In addition, the combination is expected to generate approximately $1.2 billion in synergies ($900 million in the first year), including $600 million in operating cost synergies and $600 million in capital cost synergies. The majority of the operating cost synergies are from workforce reductions at the Combined Entity, with the balance in the form of expected efficiency gains from the application of Cenovus’s low-cost operating strategies to Husky’s thermal projects, contract-related synergies, and IT and procurement savings. DBRS Morningstar notes that Cenovus’s operating and reserve replacement costs in F2019 were lower than those of Husky and among the lowest compared to its Canadian peers. The Combined Entity expects to be able to allocate capital more efficiently across the portfolio and reduce sustaining capital to ~$2.4 billion (versus $3.0 billion for Husky and Cenovus combined). DBRS Morningstar views most of the savings from operating cost synergies as fairly straightforward to achieve though there is modest execution risk associated with achieving the capital cost synergies. The factors tempering the business risk profile include the Combined Entity’s high percentage of pro forma production from Western Canada, a reserve base geared more toward heavy and thermal oil (89% of total pro forma proved reserves at YE2019), and environmental cost pressures. Husky’s rating also benefitted from the majority equity stake held effectively by Mr. Li Ka-shing’s family. While the family will continue to hold a significant stake in the Combined Entity, given the dilution of the stake at close, DBRS Morningstar does not assume the ownership will provide an uplift to the Combined Entity’s rating.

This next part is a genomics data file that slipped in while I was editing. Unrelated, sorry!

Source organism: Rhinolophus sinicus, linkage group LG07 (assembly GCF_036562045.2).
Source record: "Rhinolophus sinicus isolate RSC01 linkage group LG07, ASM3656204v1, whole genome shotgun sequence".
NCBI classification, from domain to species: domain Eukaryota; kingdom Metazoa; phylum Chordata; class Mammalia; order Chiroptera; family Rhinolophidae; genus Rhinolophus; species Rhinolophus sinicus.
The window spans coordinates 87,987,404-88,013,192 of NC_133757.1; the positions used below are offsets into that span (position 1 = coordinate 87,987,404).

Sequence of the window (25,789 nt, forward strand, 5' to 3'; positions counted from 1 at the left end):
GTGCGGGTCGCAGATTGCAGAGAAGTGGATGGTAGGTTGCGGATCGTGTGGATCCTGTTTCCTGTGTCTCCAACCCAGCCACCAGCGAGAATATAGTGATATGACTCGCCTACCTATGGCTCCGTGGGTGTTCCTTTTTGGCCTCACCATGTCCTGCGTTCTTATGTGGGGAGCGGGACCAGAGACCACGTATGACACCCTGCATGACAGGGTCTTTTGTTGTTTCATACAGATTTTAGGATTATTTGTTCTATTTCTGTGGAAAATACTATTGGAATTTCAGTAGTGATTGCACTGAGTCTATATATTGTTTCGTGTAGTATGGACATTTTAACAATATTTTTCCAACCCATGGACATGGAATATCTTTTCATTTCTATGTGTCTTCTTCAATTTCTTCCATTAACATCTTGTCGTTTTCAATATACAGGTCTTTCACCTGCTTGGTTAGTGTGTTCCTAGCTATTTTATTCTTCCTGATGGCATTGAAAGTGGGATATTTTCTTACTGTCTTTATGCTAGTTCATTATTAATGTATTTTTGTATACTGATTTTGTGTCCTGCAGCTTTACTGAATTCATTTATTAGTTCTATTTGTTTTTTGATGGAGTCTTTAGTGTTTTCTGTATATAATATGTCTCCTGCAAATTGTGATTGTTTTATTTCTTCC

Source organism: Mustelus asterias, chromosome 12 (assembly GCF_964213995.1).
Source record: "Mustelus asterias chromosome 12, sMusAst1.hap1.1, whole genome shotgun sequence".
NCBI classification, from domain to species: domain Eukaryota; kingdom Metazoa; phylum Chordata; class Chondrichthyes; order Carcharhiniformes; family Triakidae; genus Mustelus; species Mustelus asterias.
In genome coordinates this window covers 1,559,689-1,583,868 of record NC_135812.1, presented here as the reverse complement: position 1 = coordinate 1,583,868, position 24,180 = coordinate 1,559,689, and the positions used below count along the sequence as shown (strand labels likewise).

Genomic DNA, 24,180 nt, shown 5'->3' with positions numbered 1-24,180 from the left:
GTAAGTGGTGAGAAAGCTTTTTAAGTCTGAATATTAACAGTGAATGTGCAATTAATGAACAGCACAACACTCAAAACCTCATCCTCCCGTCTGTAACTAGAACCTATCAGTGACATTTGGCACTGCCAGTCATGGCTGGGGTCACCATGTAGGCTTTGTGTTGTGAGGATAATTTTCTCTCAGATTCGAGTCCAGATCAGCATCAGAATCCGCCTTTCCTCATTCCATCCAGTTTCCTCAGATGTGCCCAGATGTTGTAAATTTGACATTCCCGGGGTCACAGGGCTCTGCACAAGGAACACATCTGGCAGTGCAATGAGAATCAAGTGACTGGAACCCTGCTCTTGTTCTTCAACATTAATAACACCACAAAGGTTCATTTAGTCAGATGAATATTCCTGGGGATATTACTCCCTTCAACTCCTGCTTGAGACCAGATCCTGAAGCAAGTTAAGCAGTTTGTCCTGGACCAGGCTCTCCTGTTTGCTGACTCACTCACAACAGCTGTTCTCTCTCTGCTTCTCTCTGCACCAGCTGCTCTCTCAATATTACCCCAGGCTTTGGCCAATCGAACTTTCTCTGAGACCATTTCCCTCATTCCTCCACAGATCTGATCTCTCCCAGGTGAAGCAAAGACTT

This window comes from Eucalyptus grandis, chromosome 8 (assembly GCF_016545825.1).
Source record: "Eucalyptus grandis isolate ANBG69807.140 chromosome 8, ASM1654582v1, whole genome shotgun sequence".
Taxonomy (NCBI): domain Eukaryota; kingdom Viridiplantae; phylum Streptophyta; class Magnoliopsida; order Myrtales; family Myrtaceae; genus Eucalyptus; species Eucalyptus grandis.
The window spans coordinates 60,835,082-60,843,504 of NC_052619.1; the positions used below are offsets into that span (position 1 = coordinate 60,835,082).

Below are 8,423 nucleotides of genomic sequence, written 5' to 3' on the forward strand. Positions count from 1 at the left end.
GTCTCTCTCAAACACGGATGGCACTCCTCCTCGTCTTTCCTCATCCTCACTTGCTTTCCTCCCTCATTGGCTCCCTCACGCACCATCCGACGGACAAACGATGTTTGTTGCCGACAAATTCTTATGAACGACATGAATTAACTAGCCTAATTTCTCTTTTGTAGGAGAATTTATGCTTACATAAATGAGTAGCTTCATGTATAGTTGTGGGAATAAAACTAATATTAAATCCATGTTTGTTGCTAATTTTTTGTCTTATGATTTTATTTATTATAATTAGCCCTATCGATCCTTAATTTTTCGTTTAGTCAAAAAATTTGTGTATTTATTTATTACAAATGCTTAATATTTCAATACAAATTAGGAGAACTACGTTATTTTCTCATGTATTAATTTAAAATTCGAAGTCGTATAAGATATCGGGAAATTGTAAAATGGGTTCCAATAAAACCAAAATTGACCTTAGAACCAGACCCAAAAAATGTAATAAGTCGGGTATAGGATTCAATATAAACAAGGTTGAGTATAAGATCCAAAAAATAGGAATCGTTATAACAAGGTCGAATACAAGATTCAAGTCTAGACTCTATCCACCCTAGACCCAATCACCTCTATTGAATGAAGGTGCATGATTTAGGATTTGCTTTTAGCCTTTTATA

DBRS Morningstar expects the Combined Entity’s financial risk profile over the forecast period to 2022 to be weaker relative to Husky’s stand-alone financial risk profile because of a material increase in debt (pro forma lease-adjusted debt at June 30, 2020: $17.6 billion) and combination with Cenovus’s weaker financial risk profile. Despite generating material free cash flow (FCF; cash flow after capital expenditures (capex) and dividends) deficit in H1 2020, Husky’s gross debt levels remained relatively unchanged at June 30, 2020, compared to YE2019 because of the use of its large cash balance to fund its FCF deficit. However, in the absence of material cash balances, FCF deficit at Cenovus has led to a material increase in total debt over the same period. While the Combined Entity is expected to benefit from synergies detailed earlier, it is not expected to offset the impact of the higher level of indebtedness.
Based on DBRS Morningstar’s price forecasts, the Combined Entity is expected to generate a modest FCF surplus (excluding one-time transaction-related expenses) in 2021. DBRS Morningstar expects the FCF surplus to improve materially in 2022 as the Combined Entity benefits from expectations for higher commodity prices, lower cost structure, capital cost efficiencies, and modest dividend payments. Cenovus and Husky were quick to react, after the decline in crude oil prices earlier this year, with Cenovus suspending its dividend payments and Husky reducing its dividend by 90%. In addition, both companies reduced their combined capex by ~$2.5 billion.